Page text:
We don’t very often mention poetry on Inkwell, but a fracas over a poetry prize in England once again says something about the artsy set: they love government handouts.

Two poets have withdrawn their names from the shortlist of a literary contest named after Lloyds Bank employee and poet T. S. Eliot because the sponsor—formerly the government—is a hedge fund this year.

The sponsor is Aurum, a hedge fund about which I know nothing except that, according to its website, it was founded in 1994, has won some awards for investing prowess, and is engaged in various charitable projects.  

Pompous poet John Kinsella can’t possibly be considered for an award sponsored by such a group:

“I am grateful to Alice Oswald for bringing the sponsorship of the TS Eliot Prize to my attention," said Kinsella in a statement released by his publisher. "I regret that I must do this at a particularly difficult time for the Poetry Book Society but the business of Aurum does not sit with my personal politics and ethics. I am grateful to everyone at the PBS for all they have done to promote my work and that of poetry in general."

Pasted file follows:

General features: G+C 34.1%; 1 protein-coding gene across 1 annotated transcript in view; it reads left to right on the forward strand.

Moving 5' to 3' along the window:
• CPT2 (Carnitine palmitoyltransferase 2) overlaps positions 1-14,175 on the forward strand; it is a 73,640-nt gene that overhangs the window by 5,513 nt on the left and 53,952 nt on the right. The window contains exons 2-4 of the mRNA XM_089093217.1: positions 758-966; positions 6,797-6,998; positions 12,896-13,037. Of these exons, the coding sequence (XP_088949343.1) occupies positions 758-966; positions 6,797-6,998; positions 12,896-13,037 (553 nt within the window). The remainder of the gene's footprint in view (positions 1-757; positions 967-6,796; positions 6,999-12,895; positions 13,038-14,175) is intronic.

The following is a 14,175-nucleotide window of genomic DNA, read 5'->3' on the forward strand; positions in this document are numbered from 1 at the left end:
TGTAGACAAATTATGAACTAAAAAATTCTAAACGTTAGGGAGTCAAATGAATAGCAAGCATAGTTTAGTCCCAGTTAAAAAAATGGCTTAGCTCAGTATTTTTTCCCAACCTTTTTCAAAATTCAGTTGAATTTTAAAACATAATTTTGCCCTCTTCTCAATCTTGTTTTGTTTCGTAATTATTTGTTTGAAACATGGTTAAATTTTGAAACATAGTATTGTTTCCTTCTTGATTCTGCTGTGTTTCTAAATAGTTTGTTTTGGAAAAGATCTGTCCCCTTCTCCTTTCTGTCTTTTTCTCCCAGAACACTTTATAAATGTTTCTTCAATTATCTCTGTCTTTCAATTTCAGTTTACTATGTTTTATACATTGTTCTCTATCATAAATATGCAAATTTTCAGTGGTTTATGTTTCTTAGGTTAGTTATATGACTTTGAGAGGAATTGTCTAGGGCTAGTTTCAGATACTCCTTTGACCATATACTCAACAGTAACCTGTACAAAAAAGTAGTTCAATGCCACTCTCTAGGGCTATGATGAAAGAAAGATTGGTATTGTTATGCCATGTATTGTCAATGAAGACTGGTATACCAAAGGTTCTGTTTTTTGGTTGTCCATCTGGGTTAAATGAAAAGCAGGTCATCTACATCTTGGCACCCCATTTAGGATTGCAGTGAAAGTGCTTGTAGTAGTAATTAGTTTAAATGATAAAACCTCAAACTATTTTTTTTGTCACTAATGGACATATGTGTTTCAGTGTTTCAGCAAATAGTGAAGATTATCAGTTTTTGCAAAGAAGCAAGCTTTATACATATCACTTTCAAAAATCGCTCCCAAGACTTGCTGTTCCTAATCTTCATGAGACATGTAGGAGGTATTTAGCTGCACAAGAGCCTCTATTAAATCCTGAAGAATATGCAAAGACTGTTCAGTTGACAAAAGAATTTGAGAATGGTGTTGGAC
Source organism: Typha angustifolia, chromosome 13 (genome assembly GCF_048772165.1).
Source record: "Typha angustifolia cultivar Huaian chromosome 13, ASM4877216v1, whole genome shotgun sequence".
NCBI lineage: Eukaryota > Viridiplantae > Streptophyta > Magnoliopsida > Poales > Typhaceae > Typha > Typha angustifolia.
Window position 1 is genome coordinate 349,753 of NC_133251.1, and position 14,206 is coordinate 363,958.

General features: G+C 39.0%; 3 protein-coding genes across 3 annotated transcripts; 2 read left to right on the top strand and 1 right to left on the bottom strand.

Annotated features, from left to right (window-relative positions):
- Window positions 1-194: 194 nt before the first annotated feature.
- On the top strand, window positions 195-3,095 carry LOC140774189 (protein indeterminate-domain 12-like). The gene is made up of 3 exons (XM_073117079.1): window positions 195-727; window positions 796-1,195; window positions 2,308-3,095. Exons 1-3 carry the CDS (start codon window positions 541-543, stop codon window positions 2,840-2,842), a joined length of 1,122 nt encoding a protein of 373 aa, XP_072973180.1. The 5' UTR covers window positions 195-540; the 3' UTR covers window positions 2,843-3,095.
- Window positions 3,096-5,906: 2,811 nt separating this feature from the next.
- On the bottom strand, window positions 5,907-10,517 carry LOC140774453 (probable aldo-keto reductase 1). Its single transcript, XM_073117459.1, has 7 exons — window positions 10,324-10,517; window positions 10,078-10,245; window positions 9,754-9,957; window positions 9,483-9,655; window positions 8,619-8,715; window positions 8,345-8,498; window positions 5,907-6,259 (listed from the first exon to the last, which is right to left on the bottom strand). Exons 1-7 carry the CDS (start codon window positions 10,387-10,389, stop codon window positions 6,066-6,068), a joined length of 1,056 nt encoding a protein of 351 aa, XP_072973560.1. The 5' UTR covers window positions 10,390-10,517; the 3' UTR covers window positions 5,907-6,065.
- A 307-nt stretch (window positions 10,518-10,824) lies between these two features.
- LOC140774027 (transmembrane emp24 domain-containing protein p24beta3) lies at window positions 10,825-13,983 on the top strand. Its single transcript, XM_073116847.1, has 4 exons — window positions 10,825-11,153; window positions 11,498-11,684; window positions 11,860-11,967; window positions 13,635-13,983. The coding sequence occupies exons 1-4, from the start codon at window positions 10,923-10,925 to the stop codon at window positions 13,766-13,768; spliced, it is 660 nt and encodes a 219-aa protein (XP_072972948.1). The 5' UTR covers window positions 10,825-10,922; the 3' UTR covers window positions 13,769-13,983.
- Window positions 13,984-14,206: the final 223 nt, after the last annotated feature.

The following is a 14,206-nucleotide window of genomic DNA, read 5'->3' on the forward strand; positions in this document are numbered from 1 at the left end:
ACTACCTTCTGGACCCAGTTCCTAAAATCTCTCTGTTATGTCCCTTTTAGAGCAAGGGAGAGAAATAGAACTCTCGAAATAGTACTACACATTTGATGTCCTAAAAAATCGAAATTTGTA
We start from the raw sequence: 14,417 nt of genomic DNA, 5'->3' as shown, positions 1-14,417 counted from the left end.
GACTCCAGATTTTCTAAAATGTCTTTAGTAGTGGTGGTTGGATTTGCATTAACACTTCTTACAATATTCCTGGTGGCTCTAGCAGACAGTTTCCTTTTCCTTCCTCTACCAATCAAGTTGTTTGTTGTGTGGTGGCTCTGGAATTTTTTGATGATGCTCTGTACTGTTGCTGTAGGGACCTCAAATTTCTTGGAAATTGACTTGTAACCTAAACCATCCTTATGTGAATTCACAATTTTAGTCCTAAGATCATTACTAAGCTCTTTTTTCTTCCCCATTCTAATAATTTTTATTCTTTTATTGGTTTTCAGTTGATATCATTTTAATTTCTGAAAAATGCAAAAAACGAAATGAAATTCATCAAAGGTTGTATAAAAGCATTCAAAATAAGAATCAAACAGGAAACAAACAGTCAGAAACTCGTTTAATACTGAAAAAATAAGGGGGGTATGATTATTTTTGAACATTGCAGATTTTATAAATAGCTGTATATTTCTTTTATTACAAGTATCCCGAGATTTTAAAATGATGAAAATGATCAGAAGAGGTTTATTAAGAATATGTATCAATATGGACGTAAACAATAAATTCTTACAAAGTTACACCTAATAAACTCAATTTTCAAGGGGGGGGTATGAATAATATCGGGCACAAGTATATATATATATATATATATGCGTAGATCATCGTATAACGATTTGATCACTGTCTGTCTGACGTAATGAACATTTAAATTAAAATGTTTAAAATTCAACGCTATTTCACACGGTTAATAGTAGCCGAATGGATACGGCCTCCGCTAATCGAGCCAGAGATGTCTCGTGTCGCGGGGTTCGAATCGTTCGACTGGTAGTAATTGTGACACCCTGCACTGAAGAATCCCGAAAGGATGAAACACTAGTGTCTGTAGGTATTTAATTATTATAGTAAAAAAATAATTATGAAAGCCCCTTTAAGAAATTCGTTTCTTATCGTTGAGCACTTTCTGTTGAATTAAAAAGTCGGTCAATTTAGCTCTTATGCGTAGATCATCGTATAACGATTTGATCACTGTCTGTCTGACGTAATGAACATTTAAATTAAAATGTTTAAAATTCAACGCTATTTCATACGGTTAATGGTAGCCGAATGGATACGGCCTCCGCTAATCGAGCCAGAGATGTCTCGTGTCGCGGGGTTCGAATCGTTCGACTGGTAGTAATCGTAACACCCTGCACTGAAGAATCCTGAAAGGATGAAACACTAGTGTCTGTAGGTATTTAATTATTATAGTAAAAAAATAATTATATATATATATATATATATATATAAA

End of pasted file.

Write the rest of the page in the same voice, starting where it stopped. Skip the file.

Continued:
What is so awful about Aurum? The poet speaks:

"Hedge funds are at the very pointy end of capitalism, if I can put it that way," he added.

So, really, what is wrong with Aurum, unless Kinsella knows something about the fund that I don’t, is merely that it represents capitalism, a system that has provided comfort and a decent standard of living to more people than any other economic system in human history.

The money for the award previously came from the Arts Council, which, as you can guess, is supported by funds from the government (and also a national lottery).

Money from government=good. But wouldn’t you expect poets to be more original than to embrace this hackneyed idea?